The fees experts charge are, in large part, market driven. What’s more, fees charged in cases that are paid for from public funds are subject to Ministry of Justice caps [4]. This means they are around half those charged habitually in civil cases. The UK Register of Expert Witnesses conducts a biannual survey [5] on expert fees among its members. Its current (summer 2017) average hourly report writing rates for spinal surgeons for non-legal aid civil work range from £231 to £272 per hour.



Expert witness work can be a rewarding adjunct, both intellectually and financially, to an existing professional workload. However, anyone considering entering the fray should take care to understand the nature of the role and the expert’s duties and ethical considerations therein.

For access to lots of expert witness support and guidance, plus membership information, visit and subscribe to the UK Register of Expert Witnesses’ free e-wire service.



  1. Anyone contemplating becoming an expert witness should read Getting Started as an Expert Witness (edition 2, 2015), published by J S Publications ( Call 01638 561590 to order. See also the MDU’s guidance and advice on acting as a medical expert witness at In addition, read the GMC’s ‘Giving evidence as an expert witness’ at
  2. Factsheet 69 from the UK Register of Expert Witnesses ( or visit and browse through the procedure rules.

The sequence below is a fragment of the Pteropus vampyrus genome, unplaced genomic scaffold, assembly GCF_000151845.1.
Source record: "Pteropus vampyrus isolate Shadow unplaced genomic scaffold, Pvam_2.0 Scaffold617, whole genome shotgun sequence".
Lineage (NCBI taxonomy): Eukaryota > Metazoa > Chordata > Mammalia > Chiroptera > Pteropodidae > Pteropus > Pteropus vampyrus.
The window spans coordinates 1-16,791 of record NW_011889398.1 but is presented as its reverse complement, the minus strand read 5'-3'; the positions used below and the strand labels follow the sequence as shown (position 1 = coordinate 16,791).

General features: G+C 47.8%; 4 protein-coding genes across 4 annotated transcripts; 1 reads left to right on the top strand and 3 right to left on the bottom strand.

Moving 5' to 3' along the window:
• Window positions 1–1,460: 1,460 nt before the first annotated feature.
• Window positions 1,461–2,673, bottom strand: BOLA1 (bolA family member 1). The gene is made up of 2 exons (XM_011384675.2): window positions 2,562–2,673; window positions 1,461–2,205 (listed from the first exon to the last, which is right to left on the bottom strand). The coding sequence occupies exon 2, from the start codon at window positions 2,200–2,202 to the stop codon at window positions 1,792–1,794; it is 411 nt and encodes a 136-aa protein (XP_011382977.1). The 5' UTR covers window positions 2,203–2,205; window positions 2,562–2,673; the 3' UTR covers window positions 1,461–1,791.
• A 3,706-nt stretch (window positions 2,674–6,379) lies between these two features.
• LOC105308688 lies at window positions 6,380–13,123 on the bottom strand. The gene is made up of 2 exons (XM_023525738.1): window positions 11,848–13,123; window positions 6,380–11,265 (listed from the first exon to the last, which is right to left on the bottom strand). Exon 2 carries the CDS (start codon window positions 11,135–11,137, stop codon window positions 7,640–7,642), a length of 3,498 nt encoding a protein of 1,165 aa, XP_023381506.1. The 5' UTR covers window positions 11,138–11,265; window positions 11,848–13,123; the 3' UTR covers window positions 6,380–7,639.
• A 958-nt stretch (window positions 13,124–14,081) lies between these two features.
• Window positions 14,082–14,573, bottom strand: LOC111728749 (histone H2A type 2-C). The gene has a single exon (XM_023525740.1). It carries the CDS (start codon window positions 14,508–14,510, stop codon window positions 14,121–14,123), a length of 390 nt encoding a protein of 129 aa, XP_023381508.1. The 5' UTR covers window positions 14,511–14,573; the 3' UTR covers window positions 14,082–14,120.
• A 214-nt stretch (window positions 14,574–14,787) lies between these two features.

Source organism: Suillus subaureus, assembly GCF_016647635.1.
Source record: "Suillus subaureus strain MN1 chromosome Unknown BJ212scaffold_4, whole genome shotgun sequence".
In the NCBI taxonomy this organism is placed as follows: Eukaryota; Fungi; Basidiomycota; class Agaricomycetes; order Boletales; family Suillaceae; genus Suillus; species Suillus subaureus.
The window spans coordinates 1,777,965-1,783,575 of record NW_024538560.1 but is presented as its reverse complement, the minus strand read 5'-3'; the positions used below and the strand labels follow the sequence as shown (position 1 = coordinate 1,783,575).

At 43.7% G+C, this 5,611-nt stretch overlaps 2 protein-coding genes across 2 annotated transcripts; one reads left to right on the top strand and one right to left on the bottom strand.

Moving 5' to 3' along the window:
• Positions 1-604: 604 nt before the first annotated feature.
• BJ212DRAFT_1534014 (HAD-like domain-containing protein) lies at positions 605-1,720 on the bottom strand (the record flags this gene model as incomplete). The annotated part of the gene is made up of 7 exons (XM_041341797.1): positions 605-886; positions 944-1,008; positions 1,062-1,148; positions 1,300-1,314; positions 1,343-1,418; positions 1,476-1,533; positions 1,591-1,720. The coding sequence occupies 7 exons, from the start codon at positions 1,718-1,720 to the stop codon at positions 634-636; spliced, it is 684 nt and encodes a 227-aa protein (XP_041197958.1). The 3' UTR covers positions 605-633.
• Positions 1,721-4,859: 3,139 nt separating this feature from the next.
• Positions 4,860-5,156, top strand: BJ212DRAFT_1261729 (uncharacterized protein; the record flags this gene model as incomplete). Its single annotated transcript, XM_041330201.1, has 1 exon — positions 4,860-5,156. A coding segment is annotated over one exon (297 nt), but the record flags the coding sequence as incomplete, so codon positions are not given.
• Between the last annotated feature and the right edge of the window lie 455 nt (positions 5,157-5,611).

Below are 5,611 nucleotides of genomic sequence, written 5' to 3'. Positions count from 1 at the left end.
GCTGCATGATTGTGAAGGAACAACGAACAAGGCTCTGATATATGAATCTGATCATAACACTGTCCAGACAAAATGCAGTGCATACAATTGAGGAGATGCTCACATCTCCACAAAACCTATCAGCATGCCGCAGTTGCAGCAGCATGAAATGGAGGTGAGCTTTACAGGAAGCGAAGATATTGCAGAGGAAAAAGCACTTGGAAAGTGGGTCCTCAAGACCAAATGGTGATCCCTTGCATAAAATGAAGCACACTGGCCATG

3. See the case of Toth -v- Jarman (2006, EWCA Civ 1028) discussed in Factsheet 2 from the UK Register of Expert Witnesses.
  4. See for rates for civil cases, which are identical to those for criminal cases. Unhelpfully, spinal surgeons are not defined specifically in the table, so the court determining officer would need to decide which category most closely aligns itself with a spinal surgeon’s training and skill set. For example, hourly rates for a general surgeon are defined as £108 for non-London and £72 for London-based experts, and for a neurosurgeon as £136.80 and £72 respectively.
  5. All survey results are available online at


About the author

Dr Chris Pamplin has been Editor of the UK Register of Expert Witnesses since its start in 1988. Most of his time is now spent on the professional support and education of expert witnesses. He is a regular contributor to meetings and publications that consider aspects of expert evidence in the UK.